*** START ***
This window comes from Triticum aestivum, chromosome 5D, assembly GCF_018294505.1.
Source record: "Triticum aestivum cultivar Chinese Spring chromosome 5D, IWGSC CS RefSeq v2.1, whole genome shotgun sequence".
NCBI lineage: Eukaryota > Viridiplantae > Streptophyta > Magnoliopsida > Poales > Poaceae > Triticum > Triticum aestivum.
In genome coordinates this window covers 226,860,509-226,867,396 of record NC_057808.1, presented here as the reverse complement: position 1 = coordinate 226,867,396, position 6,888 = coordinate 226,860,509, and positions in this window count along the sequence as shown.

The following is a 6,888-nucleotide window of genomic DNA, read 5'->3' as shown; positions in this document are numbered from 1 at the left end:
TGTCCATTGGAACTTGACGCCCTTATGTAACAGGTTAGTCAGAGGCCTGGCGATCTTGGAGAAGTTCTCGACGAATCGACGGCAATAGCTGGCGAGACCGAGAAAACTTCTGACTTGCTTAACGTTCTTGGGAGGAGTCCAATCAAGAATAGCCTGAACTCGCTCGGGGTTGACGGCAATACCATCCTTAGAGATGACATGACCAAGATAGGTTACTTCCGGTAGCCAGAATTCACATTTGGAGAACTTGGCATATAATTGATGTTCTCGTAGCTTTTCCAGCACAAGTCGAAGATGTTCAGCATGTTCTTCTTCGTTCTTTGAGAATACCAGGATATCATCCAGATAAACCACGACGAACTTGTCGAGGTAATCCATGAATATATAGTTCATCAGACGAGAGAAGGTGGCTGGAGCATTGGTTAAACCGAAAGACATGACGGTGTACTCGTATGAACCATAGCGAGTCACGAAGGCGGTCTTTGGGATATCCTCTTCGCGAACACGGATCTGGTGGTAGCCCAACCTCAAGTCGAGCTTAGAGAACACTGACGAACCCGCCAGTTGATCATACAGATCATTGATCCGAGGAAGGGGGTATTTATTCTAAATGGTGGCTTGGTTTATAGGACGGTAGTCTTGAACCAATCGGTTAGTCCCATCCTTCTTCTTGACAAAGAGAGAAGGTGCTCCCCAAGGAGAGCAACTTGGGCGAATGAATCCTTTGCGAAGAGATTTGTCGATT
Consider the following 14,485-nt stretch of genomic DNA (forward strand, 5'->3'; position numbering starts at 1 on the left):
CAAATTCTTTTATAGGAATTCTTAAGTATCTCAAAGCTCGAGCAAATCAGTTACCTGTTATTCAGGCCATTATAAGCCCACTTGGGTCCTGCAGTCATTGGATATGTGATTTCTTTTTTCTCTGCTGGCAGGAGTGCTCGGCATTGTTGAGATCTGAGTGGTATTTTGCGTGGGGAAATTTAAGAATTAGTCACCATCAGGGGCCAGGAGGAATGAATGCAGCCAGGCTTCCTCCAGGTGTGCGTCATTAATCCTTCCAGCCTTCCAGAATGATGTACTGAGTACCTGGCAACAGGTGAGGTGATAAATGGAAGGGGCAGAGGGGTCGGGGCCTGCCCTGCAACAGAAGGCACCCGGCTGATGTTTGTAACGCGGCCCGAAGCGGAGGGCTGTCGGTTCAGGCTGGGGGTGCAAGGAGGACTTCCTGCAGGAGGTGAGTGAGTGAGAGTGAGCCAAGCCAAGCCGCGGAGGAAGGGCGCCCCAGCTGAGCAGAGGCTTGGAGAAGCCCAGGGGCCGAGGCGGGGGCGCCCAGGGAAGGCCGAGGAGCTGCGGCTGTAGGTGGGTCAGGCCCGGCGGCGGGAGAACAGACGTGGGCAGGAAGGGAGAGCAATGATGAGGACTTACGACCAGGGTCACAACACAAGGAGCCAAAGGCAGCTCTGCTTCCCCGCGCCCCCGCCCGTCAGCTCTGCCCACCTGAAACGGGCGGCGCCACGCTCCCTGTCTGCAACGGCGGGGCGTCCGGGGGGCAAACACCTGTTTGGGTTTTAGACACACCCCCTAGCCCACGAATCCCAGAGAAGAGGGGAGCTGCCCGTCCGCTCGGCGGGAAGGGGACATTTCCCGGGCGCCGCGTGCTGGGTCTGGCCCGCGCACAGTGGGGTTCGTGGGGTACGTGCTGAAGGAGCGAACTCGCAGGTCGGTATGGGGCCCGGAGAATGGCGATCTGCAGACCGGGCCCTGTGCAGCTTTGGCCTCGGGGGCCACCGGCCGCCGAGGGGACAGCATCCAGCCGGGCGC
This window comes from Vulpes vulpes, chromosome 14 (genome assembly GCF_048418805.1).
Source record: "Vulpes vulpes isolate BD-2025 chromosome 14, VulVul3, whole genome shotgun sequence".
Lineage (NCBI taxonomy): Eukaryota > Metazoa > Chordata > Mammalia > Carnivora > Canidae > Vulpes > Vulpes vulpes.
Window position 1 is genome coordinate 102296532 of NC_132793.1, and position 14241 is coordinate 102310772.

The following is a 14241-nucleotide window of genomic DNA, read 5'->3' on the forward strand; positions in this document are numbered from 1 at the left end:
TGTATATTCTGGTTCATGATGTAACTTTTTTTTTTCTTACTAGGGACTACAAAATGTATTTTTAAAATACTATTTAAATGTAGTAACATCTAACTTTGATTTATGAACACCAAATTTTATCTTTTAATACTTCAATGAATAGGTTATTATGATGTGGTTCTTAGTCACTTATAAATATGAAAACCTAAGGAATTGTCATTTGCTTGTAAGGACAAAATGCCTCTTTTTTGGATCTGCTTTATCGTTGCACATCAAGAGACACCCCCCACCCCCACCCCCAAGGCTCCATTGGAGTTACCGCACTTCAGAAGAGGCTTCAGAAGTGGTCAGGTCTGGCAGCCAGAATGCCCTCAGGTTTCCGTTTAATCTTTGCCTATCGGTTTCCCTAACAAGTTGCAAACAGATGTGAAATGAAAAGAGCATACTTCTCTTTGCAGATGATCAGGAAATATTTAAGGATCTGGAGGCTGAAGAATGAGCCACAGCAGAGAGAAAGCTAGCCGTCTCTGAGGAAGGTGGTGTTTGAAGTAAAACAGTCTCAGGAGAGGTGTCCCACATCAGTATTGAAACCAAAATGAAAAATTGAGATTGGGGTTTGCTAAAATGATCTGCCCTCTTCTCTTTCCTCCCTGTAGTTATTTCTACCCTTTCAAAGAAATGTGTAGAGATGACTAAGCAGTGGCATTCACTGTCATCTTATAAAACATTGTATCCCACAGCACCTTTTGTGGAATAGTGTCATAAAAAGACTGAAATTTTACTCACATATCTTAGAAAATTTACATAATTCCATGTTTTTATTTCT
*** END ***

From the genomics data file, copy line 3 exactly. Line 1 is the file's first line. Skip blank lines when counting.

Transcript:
NCBI lineage: Eukaryota > Viridiplantae > Streptophyta > Magnoliopsida > Poales > Poaceae > Triticum > Triticum aestivum.